Also regarding total energy bills, Germans spend a low share of income in EU comparisons, according to the German Economic Institute (IW). German households pay just over 9 percent of their average monthly income on energy, on par with consumers in neighbouring France and the Netherlands. In contrast, Bulgarian households spend more than 25 percent on electricity, gas and petrol. Greeks and Hungarians share second place at 20 percent. The share is lowest in Luxembourg with just 4 percent. The IW notes that its latest report is based on figures from the first half of the year, and therefore does not reflect the recent increases in gas prices.
Surprisingly, many people in Germany do not even know how much they actually spend on electricity at all. In a 2017 survey conducted by Bitkom, 92 percent of respondents said power consumption was an important consideration when buying new household appliances. At the same time, almost half (49 percent) of respondents said that they did not know their annual power consumption, and 37 percent had no idea how much they paid for it.
Total household energy costs in Germany, which include heating, electricity, and petrol were actually falling between 2013 and 2017, from over 260 to about 230 euros, according to economy ministry figures. This amounted to 6.4 percent of the average household’s expenditures. Petrol and other fuels accounted for the biggest share, followed by heating. Electricity costs ranked third.
Gas price hike in Europe upsets cost reduction plans
The rapid price hike on international energy markets in the global recovery of economic activity in the wake of the coronavirus pandemic has hit energy consumers in Germany and across Europe, leading to new price records and at least temporarily eating away cost reduction measures like the lowered renewables surcharge. At the same time, the CO2 pricing scheme for emissions in the heating and transport sector that was introduced in 2021 and will gradually rise over the coming years adds further pressure on households to manage their energy costs. While the price increase is particularly strong for oil and gas, electricity prices have also been spiking. About 17 percent of Germany’s electricity was provided by gas in the first half of 2021 and gas-fired power production looks set to assume an important bridging technology during the phase-out of coal and nuclear power.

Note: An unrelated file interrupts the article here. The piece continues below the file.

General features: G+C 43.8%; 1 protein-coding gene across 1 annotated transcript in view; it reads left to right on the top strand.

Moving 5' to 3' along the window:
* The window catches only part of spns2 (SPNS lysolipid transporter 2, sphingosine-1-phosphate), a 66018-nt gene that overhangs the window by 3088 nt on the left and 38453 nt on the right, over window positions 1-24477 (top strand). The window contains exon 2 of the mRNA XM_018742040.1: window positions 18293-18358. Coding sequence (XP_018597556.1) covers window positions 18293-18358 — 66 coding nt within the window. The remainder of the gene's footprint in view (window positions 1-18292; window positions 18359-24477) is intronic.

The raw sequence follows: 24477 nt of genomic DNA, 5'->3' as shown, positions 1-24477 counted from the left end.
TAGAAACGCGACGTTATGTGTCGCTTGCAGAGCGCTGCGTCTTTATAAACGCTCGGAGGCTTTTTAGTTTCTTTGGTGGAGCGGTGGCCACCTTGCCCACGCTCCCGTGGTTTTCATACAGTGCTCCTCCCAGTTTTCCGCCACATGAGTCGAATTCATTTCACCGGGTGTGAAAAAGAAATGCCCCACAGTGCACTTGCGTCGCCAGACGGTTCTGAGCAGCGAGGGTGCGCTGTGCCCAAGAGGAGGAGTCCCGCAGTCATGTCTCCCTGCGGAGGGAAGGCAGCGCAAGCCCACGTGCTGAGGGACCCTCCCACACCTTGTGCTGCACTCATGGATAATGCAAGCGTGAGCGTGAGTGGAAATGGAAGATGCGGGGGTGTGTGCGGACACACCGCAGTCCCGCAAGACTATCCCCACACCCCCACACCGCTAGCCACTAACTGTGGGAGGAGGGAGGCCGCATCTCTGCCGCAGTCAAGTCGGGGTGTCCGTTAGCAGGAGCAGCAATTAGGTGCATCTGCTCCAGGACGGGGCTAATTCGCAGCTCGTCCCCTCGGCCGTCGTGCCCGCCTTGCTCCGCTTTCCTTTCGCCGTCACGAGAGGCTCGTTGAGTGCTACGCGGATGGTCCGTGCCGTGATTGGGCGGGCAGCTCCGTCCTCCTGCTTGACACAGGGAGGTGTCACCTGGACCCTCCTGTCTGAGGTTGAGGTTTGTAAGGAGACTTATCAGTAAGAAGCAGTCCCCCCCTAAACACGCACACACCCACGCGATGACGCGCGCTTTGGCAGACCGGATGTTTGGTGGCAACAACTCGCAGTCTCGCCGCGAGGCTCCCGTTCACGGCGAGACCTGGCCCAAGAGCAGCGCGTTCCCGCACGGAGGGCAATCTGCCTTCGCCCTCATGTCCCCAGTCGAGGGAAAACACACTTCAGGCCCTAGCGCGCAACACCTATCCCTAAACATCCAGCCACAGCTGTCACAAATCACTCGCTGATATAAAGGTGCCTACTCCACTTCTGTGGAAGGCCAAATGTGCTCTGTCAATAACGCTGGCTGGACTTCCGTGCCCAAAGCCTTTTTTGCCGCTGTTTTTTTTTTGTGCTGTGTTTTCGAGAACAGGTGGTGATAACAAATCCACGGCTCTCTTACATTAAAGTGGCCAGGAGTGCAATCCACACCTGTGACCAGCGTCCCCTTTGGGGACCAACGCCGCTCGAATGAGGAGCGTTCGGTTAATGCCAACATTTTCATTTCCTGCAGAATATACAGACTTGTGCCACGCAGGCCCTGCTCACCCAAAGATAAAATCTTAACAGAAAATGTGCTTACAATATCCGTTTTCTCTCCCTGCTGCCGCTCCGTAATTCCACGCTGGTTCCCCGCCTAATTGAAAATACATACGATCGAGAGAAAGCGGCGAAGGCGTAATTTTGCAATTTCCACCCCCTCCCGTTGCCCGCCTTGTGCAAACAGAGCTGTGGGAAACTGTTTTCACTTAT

The German government has opted for a cautious approach regarding market interventions and support payments, calling the price hike “a special market situation under free price formation,” adding that a key aim of the government nevertheless would be to ensure energy remains “affordable.” Besides short-term measures like heating allowances or commuter tax relief payments, the best way to counter power price hikes in the future would be to quickly expand renewable power production capacity, the government said.
Consumer protection organisation Verbraucherzentrale (vzbv) calculated that the higher prices will significantly increase the average household’s energy bill. In a flat of 100 square metres, consumers would pay about 980 instead of 770 euros per year for natural gas for heating and warm water. However, customers, of course, could influence the prices they pay by choosing cheaper providers or consuming less thanks to better insulated buildings, the organisation added.
Price comparison website Verivox calculated that retail prices for power providers on average increased by about 25 percent by October 2021 compared to one year before. Germany would therefore likely continue to have the highest power prices in Europe in 2022, unless a new government introduces drastic price reduction measures like a full abolition of the renewables surcharge.
Ellen Thalman writes for Clean Energy Wire
Benjamin Wehrmann is a staff Correspondent for Clean Energy Wire
The article is published under a “Creative Commons Attribution 4.0 International Licence (CC BY 4.0)”